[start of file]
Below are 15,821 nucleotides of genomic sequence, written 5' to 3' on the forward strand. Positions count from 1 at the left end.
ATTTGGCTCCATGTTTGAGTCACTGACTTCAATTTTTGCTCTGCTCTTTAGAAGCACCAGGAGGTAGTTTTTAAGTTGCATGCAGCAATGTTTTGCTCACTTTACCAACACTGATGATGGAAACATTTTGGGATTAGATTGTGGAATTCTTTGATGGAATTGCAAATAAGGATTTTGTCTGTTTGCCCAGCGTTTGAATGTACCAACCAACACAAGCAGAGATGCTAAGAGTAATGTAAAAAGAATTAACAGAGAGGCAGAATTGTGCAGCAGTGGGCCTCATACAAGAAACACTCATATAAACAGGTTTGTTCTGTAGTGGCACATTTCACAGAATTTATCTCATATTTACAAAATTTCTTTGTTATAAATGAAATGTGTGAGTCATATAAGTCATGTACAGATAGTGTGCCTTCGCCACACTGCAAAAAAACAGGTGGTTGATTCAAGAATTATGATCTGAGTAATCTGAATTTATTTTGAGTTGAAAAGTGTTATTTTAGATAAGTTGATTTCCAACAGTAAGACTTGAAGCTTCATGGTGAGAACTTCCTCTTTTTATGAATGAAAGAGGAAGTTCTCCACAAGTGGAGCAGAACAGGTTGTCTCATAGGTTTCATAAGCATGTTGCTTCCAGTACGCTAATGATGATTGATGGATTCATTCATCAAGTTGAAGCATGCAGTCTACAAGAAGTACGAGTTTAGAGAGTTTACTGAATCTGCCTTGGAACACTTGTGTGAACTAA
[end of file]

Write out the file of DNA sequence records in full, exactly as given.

Below are 15,821 nucleotides of genomic sequence, written 5' to 3' on the forward strand. Positions count from 1 at the left end.
ATTTGGCTCCATGTTTGAGTCACTGACTTCAATTTTTGCTCTGCTCTTTAGAAGCACCAGGAGGTAGTTTTTAAGTTGCATGCAGCAATGTTTTGCTCACTTTACCAACACTGATGATGGAAACATTTTGGGATTAGATTGTGGAATTCTTTGATGGAATTGCAAATAAGGATTTTGTCTGTTTGCCCAGCGTTTGAATGTACCAACCAACACAAGCAGAGATGCTAAGAGTAATGTAAAAAGAATTAACAGAGAGGCAGAATTGTGCAGCAGTGGGCCTCATACAAGAAACACTCATATAAACAGGTTTGTTCTGTAGTGGCACATTTCACAGAATTTATCTCATATTTACAAAATTTCTTTGTTATAAATGAAATGTGTGAGTCATATAAGTCATGTACAGATAGTGTGCCTTCGCCACACTGCAAAAAAACAGGTGGTTGATTCAAGAATTATGATCTGAGTAATCTGAATTTATTTTGAGTTGAAAAGTGTTATTTTAGATAAGTTGATTTCCAACAGTAAGACTTGAAGCTTCATGGTGAGAACTTCCTCTTTTTATGAATGAAAGAGGAAGTTCTCCACAAGTGGAGCAGAACAGGTTGTCTCATAGGTTTCATAAGCATGTTGCTTCCAGTACGCTAATGATGATTGATGGATTCATTCATCAAGTTGAAGCATGCAGTCTACAAGAAGTACGAGTTTAGAGAGTTTACTGAATCTGCCTTGGAACACTTGTGTGAACTAA